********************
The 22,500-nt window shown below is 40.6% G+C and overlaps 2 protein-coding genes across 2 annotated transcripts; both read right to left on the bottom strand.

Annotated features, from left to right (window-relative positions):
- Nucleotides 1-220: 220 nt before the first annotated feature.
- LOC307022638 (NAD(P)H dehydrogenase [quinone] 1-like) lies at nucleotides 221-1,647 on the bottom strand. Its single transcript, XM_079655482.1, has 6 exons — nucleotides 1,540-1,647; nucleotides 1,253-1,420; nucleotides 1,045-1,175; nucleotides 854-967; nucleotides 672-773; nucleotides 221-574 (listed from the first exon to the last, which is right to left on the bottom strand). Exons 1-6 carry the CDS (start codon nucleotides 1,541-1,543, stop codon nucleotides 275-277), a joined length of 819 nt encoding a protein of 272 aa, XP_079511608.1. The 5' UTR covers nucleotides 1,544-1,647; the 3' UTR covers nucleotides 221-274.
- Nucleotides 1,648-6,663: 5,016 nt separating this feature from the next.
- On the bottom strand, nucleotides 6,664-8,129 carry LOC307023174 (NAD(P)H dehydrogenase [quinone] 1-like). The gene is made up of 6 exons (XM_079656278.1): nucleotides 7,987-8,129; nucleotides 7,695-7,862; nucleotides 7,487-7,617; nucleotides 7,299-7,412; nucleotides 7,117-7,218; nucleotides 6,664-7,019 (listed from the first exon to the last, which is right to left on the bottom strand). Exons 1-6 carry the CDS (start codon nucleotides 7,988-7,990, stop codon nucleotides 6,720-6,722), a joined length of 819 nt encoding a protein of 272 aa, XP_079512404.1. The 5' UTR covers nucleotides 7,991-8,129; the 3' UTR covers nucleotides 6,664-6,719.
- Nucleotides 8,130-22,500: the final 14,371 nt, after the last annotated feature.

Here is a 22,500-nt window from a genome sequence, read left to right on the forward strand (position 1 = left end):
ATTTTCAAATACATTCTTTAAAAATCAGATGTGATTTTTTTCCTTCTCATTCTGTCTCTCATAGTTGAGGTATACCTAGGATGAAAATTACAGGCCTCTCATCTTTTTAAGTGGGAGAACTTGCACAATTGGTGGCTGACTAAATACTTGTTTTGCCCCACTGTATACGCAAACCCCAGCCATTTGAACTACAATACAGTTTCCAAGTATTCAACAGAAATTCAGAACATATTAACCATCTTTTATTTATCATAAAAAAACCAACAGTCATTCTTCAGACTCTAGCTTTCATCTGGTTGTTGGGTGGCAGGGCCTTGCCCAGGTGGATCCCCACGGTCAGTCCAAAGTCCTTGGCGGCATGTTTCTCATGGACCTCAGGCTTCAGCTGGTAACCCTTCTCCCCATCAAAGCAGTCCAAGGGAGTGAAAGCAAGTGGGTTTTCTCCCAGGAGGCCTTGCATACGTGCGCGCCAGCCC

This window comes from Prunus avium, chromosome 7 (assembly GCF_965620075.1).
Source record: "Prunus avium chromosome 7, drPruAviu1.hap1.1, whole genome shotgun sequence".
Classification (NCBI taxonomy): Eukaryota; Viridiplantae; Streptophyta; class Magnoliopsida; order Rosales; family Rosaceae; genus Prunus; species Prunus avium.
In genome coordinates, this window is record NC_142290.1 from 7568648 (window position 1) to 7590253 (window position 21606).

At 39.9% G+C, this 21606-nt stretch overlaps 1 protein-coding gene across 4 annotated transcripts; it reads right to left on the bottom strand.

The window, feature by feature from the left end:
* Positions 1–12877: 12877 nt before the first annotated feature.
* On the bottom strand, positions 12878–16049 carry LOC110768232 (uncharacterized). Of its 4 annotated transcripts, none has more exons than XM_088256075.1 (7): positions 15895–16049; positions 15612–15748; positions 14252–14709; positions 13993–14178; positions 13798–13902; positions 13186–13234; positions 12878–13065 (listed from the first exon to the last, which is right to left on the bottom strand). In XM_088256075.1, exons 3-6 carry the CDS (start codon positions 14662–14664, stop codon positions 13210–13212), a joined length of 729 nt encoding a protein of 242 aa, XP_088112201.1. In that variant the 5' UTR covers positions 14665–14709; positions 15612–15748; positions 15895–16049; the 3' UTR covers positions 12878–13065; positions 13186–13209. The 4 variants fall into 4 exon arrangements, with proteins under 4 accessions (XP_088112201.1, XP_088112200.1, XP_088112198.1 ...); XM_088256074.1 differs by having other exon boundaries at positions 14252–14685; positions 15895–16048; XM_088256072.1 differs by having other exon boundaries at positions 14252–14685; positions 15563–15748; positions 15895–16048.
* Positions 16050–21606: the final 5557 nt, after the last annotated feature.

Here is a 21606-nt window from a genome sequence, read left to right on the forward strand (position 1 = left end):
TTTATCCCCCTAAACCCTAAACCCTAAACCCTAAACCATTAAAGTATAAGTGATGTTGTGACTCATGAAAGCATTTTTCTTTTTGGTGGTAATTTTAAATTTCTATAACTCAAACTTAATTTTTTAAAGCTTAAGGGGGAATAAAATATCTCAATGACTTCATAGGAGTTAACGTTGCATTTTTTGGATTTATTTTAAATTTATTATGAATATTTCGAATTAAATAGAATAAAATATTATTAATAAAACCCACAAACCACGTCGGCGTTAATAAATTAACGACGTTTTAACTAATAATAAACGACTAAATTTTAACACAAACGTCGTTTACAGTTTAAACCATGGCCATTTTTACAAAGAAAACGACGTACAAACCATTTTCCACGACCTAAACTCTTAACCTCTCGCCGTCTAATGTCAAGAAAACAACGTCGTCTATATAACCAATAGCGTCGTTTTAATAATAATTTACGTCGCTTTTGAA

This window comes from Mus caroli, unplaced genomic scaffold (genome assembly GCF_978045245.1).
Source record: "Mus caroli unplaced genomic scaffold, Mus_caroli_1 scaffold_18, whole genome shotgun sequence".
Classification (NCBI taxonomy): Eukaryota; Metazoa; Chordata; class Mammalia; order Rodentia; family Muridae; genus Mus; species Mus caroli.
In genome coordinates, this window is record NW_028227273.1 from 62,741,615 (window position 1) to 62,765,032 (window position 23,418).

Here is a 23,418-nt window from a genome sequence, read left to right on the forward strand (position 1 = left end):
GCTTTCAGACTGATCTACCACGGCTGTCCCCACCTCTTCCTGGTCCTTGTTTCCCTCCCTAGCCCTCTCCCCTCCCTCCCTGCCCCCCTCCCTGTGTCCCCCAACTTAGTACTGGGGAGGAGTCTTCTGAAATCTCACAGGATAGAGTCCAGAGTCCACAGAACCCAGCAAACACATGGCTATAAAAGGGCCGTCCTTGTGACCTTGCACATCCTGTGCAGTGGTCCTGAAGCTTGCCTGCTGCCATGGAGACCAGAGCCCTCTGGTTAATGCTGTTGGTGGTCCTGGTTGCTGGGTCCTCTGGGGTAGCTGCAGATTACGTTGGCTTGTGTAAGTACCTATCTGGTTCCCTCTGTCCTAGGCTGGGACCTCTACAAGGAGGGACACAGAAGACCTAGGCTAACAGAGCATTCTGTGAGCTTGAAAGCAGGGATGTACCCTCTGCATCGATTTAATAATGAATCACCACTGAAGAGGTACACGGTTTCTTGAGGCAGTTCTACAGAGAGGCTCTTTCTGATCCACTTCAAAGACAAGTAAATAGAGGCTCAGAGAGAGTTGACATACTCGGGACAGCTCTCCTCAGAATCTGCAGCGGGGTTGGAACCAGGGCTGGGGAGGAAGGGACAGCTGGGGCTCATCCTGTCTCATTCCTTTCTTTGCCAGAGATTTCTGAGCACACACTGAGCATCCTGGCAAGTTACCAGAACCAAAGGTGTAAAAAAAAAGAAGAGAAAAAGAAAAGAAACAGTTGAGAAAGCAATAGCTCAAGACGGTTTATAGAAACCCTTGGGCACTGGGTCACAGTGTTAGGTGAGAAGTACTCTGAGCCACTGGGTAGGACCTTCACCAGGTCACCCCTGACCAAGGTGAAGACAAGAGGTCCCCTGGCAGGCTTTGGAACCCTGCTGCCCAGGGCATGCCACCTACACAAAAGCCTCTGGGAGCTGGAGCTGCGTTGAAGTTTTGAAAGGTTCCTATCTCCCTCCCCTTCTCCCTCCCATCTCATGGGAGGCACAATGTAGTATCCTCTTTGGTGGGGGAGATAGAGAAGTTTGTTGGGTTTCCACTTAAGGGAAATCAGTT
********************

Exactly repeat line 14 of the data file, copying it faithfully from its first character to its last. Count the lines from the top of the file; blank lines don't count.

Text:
At 39.9% G+C, this 21606-nt stretch overlaps 1 protein-coding gene across 4 annotated transcripts; it reads right to left on the bottom strand.